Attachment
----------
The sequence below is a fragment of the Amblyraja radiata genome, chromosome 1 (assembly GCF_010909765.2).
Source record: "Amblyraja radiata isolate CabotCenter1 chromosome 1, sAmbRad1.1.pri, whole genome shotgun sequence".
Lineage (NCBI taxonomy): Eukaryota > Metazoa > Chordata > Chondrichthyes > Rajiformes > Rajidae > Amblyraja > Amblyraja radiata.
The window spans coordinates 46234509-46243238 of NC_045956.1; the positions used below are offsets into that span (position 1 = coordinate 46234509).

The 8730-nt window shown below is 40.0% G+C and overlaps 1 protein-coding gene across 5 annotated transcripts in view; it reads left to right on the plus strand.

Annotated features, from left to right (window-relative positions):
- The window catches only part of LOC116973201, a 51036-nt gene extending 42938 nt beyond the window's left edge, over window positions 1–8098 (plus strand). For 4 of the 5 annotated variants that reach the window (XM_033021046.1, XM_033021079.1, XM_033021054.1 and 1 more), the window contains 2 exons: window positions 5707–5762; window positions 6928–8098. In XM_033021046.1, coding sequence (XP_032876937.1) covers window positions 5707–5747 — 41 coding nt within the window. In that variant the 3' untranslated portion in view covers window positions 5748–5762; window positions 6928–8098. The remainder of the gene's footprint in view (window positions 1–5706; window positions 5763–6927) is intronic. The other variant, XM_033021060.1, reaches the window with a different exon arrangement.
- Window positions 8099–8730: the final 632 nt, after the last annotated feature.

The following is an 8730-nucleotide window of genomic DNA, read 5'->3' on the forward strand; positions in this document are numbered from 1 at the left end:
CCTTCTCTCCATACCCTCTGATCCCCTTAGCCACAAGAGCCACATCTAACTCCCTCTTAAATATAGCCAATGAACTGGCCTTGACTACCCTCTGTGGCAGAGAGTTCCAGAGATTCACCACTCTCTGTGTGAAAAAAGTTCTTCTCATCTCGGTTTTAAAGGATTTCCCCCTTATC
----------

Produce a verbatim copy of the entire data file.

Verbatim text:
The sequence below is a fragment of the Amblyraja radiata genome, chromosome 1 (assembly GCF_010909765.2).
Source record: "Amblyraja radiata isolate CabotCenter1 chromosome 1, sAmbRad1.1.pri, whole genome shotgun sequence".
Lineage (NCBI taxonomy): Eukaryota > Metazoa > Chordata > Chondrichthyes > Rajiformes > Rajidae > Amblyraja > Amblyraja radiata.
The window spans coordinates 46234509-46243238 of NC_045956.1; the positions used below are offsets into that span (position 1 = coordinate 46234509).

The 8730-nt window shown below is 40.0% G+C and overlaps 1 protein-coding gene across 5 annotated transcripts in view; it reads left to right on the plus strand.

Annotated features, from left to right (window-relative positions):
- The window catches only part of LOC116973201, a 51036-nt gene extending 42938 nt beyond the window's left edge, over window positions 1–8098 (plus strand). For 4 of the 5 annotated variants that reach the window (XM_033021046.1, XM_033021079.1, XM_033021054.1 and 1 more), the window contains 2 exons: window positions 5707–5762; window positions 6928–8098. In XM_033021046.1, coding sequence (XP_032876937.1) covers window positions 5707–5747 — 41 coding nt within the window. In that variant the 3' untranslated portion in view covers window positions 5748–5762; window positions 6928–8098. The remainder of the gene's footprint in view (window positions 1–5706; window positions 5763–6927) is intronic. The other variant, XM_033021060.1, reaches the window with a different exon arrangement.
- Window positions 8099–8730: the final 632 nt, after the last annotated feature.

The following is an 8730-nucleotide window of genomic DNA, read 5'->3' on the forward strand; positions in this document are numbered from 1 at the left end:
CCTTCTCTCCATACCCTCTGATCCCCTTAGCCACAAGAGCCACATCTAACTCCCTCTTAAATATAGCCAATGAACTGGCCTTGACTACCCTCTGTGGCAGAGAGTTCCAGAGATTCACCACTCTCTGTGTGAAAAAAGTTCTTCTCATCTCGGTTTTAAAGGATTTCCCCCTTATC